In-depth reviews

BMW i4 review

The electric BMW 3 Series alternative offers refinement and comfort with exceptional build quality and excellent infotainment, while the M50 packs a punch worthy of its badge

Overall rating

4.5 out of 5

Pros

  • Slick infotainment
  • Competitive range
  • M50 model’s performance

Cons

  • Expensive compared to rivals
  • All-wheel-drive only on top-spec model
  • M50 not the most engaging BMW M car
ModelRangeWallbox charging timeRapid charge time
eDrive40365 miles13hrs (0-100%, 7.4kW)31mins (10-80%, 205kW)
M50318 miles13hrs (0-100%, 7.4kW)31mins (10-80%, 205kW)

The BMW i4 is the third electric car that the premium German marque launched during 2021, following on from the iX3 and iX SUVs. However, the i4 could be BMW’s most important EV to date, as it's not only a zero-emissions alternative to the brand’s own highly popular 3 Series saloon, but also a direct rival to the Polestar 2 and Tesla Model 3.

BMW has based the i4 on the combustion-engined 4 Series Gran Coupe, so it has plenty of visual presence, but also blends in nicely with the rest of the brand’s line-up – unlike the iX, which sticks out no matter what you park it next to. The otherwise-understated design is somewhat disrupted by enormous kidney grilles, however.

The layout of the cabin will be also very familiar to any current 3 or 4 Series owner. Build quality is excellent, and the dashboard design is clean and minimalistic – dominated by the i4’s curved display panel that features both a 12.3-inch driver’s screen and the 14.9-inch infotainment display.

The infotainment system doesn’t disappoint, with crisp graphics and a responsive user interface. You can tap the central touchscreen to navigate through menus and functions, but the i4 also features the familiar iDrive rotary dial. Whichever method you use, it can be difficult to navigate the array of icons and sub-menus on the screen while driving, however.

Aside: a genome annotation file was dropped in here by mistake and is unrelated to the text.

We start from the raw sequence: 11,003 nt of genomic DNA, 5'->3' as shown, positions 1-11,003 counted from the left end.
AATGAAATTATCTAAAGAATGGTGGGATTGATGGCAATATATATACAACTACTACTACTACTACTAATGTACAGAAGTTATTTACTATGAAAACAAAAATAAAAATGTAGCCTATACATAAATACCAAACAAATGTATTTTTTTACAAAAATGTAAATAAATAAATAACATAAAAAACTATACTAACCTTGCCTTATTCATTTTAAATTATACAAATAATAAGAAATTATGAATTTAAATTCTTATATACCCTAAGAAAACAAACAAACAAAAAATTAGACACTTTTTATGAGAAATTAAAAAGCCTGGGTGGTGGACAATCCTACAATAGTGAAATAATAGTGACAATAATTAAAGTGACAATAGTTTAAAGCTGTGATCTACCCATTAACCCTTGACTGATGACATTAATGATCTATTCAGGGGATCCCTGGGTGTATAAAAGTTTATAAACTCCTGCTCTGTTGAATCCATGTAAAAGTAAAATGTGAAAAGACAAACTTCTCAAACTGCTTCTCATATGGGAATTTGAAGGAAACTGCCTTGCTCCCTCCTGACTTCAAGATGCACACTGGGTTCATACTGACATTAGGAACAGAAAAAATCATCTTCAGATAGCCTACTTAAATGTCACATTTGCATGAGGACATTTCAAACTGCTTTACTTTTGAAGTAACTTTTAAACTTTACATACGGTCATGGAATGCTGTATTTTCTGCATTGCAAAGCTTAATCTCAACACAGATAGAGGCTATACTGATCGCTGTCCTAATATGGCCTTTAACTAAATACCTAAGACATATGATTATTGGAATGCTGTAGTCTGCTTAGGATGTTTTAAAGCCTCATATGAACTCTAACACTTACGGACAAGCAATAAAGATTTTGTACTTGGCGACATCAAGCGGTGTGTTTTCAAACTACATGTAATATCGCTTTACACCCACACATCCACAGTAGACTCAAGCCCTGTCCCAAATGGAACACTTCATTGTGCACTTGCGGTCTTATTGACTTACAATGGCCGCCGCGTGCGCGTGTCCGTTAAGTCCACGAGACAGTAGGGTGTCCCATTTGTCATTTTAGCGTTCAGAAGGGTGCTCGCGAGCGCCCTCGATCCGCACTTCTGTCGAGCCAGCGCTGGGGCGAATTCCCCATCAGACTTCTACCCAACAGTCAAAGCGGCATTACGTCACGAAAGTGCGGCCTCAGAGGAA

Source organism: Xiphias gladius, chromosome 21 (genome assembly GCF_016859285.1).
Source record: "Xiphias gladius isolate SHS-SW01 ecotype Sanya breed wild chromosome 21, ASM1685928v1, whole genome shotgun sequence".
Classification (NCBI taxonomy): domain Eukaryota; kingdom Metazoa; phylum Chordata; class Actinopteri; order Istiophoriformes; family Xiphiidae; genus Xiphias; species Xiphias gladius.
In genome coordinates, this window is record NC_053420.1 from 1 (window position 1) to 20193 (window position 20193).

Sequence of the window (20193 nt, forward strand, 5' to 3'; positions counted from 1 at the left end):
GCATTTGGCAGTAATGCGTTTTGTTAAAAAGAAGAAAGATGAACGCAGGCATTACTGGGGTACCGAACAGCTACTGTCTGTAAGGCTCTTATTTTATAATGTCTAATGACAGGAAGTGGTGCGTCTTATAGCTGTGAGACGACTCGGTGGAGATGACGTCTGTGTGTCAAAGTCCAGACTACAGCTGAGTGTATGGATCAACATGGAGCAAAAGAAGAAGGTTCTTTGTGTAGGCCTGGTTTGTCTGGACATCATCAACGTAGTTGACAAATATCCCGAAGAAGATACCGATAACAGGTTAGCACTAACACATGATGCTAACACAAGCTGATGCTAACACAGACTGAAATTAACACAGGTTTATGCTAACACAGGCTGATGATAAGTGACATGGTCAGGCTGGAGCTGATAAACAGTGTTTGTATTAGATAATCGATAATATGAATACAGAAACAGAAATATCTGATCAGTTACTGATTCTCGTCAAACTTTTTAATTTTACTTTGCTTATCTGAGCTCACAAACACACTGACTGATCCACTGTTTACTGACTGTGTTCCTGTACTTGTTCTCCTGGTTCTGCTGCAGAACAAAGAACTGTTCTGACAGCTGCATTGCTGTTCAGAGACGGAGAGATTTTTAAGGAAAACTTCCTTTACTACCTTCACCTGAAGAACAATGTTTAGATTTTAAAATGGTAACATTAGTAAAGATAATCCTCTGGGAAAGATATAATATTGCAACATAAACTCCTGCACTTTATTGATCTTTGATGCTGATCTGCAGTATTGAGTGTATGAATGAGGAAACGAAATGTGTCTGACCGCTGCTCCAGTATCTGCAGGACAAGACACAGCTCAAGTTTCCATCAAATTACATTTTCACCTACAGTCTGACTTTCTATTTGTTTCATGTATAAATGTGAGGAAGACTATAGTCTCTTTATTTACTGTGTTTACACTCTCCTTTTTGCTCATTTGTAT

Practicality-wise, those looking to ditch their 3 Series company car for an i4 will be pleasantly surprised, as the electric saloon boasts a healthy 470 litres of boot space – only 10 down on the petrol-engined 4 Series Gran Coupe. But, while boot space is only slightly affected, and there's a good amount of kneeroom for even taller passengers in the rear, the floor-mounted battery does eat into foot space for those in the back.

Both the eDrive40 and top-of-the-range M50 versions of the i4 use an 81kWh battery, which provides enough power for ranges of 365 and 318 miles respectively. They also feature BMW’s fifth-generation eDrive electric motors, with the eDrive40 producing 335bhp from its single rear-mounted electric motor. However, the car we drove was the all-wheel-drive M50: the first electric M performance model, with 537bhp and 795Nm of torque courtesy of its dual-motor setup. The 0-62mph sprint takes just 3.9 seconds – or 5.7 in the entry-level car.

Putting your foot down in the M50 catapults you forward without hesitation. In fact, you’ll need to make sure you have a firm grip on the steering wheel when you deploy all 537bhp, as it writhes in your hands, thanks in part to the 430Nm of torque being sent through the wheels. In the wet, however, a good deal of patience with the throttle is required, as the M50’s potent powertrain can make it a bit of a handful. The car uses its brakes to control wheelspin, but can become unsettled when coming out of tight corners searching for traction.